What Signature Bank’s Shutdown Means for the NYC-Area CRE Market
Other regional powerhouses will be under greater scrutiny, experts say.
One significant consequence of Signature Bank’s shutdown is that many New York City area CRE companies will lose their “go-to” relationship bank.
“Who will step in to take their place if the ship does not quickly stabilize?” quipped attorney Eric Orenstein of the law firm Rosenberg & Estis. “In addition, they were a cash management bank for larger loans, and the industry is now looking to replace the cash management functions of Signature with other banks.”
The Federal Deposit Insurance Co. took over New York City-based Signature and Silicon Valley Bank of Santa Clara, Calif., after panicky depositors caused runs on both banks. The FDIC has guaranteed that it will “backstop” all deposits out of the Deposit Insurance Fund, even those that exceed the usual $250,000 limit, and it is in the process of auctioning off the banks’ assets.
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As of Dec. 31, 2022, Signature Bank held $33 billion in commercial real estate loans, mostly in the New York metropolitan region. Of that total, $19.5 billion was multifamily and roughly $14 billion was commercial. The bank claims to be among the top three multifamily lenders in the city and, at times, the No. 1 lender. After acquiring Boston Private in 2021, Silicon Valley Bank, on the other hand, held just $2.6 billion in commercial real estate loans in its own region.
Despite Signature’s outsize presence, however, its collapse is not expected to impact overall liquidity in its primary marketplace. “I think people still have a lot of options,” Orenstein said.
Customers will probably pay more with other banks, though. “Signature’s margins were lower than average so borrowers should expect a new lender to be pricing terms much higher than Signature did,” said Brian Brady, vice president of Capital markets at Matthews Real Estate Investment Services.
Don’t panic, But Be Cautious
Both Signature Bank and Silicon Valley Bank were upended last week by their executives’ unfortunate investment decisions. In announcing the FDIC takeover and the backstop measure, President Biden said the banks’ executives would be fired and its investors would not be reimbursed. “They knowingly took a risk and, when the risk didn’t pay off, they lost their money,” Biden said. “That’s how capitalism works.”
These bank collapses are hopefully, as Fed chairman Jerome Powell characterized them, isolated incidents. Nevertheless, they have the potential to inspire even greater unease in the real estate capital markets.
“Money was cheap for quite a long time and so the shock of rapid and sustained rate increases should have meant that the Fed was looking more closely at short-term and long-term obligations of the banks,” Marc Norman, an associate dean at the NYU Schack Institute of Real Estate expressed this concern to CPE. “As their regulator, it is surprising the scrutiny didn’t happen, or the problems weren’t caught, much, much earlier.”
Richard Barkham, global chief economist at and head of Global Research & head of Americas Research at CBRE, agrees the failures were an aberration brought on by the banks’ specific investment strategies, but, he said, they compound widespread financing struggles for CRE.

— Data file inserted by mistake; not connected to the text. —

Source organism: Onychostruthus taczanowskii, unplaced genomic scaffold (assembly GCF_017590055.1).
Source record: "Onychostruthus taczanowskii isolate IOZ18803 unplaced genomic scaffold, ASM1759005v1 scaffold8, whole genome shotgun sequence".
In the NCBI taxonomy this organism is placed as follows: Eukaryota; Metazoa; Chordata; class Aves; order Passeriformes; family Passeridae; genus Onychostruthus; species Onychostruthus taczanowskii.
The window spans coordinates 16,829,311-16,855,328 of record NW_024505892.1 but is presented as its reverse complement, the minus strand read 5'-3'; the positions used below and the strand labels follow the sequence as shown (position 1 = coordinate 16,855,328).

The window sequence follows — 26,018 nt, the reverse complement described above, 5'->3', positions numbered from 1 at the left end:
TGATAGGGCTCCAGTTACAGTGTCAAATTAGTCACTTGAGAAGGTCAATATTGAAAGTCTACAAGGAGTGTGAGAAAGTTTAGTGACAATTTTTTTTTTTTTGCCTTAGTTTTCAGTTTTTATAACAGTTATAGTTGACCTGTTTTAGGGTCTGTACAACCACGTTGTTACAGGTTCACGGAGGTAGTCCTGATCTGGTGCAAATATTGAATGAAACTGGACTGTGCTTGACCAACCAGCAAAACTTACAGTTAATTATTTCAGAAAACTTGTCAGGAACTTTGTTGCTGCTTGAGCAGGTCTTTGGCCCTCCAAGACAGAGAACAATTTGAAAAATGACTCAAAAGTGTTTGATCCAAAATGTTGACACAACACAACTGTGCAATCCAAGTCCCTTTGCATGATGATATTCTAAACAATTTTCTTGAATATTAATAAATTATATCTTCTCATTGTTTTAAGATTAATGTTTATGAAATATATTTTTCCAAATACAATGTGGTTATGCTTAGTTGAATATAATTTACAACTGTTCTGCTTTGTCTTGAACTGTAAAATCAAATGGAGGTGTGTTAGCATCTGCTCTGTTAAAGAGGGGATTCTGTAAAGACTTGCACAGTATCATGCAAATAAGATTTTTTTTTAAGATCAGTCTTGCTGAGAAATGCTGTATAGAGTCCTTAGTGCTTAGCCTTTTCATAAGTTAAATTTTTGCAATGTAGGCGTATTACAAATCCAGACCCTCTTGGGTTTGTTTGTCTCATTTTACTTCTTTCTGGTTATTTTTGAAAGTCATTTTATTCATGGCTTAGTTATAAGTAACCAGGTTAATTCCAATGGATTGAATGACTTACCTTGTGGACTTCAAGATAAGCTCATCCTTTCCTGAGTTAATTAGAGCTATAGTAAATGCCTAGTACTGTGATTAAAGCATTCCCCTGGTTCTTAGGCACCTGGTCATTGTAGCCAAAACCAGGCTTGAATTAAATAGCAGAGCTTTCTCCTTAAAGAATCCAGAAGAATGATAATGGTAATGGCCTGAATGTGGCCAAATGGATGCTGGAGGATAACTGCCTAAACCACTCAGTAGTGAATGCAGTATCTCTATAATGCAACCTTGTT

“Real estate capital values, which had already been falling, will be further pressured by an even more tightly constrained credit market,” Barkham said in a prepared statement. “The failure of SVB will particularly exacerbate credit availability challenges in the office sector. Real estate sectors with sounder fundamentals are likely to be less affected.”
Furthermore, according to Barkham, the turbulence could increase the likelihood of a moderate recession in the second quarter and may reflect some broader form of instability among the more regional financial institutions, which often do not see the full extent of federal assistance in the event of a collapse, particularly those with many real estate loans.
Specifically, Brady said, banks with investments “farther out” on the yield curve could find themselves with distinct liquidity hurdles, Brady said. “I fear that the SVB ‘virus’ could be contagious as we learn more about other institutions’ balance sheets,” he told Commercial Property Executive.
Consequently, Brady advises caution for creditors and borrowers, and to appropriately adjust their practices. “Lenders which adjust credit standards to reflect today’s market will survive,” he said. “A bank failure often leads to stricter underwriting guidelines. While nobody likes a tightening market, a little discomfort today is preferable to a frozen CRE lending system tomorrow.”
Problems of Perception
Harlan Peltz, co-executive chairman at iBorrow, a commercial real estate lending firm, sees the biggest impacts ‘s of SVB failure to be on sentiments in the financial markets. “[It’s] is a relatively small portfolio, so the impact appears to be on perception, and the falling equity prices reflect the market’s attempt to quantify risk across the banking sector stocks,” Peltz said. “But, given the FDIC’s definitive action, I would expect the knock on-effect to be relatively mild and contained vs. what it would have been without intervention.”
Regarding Signature’s assets, Peltz anticipates a likely shift towards depositors pivoting their investments towards larger banks. “It may cause depositors at small banks to move their deposits to larger banks,” he said. “The borrowing costs will continue to be paid for by the borrowers and the loans serviced by the note owner, regardless of who owns the bank.”
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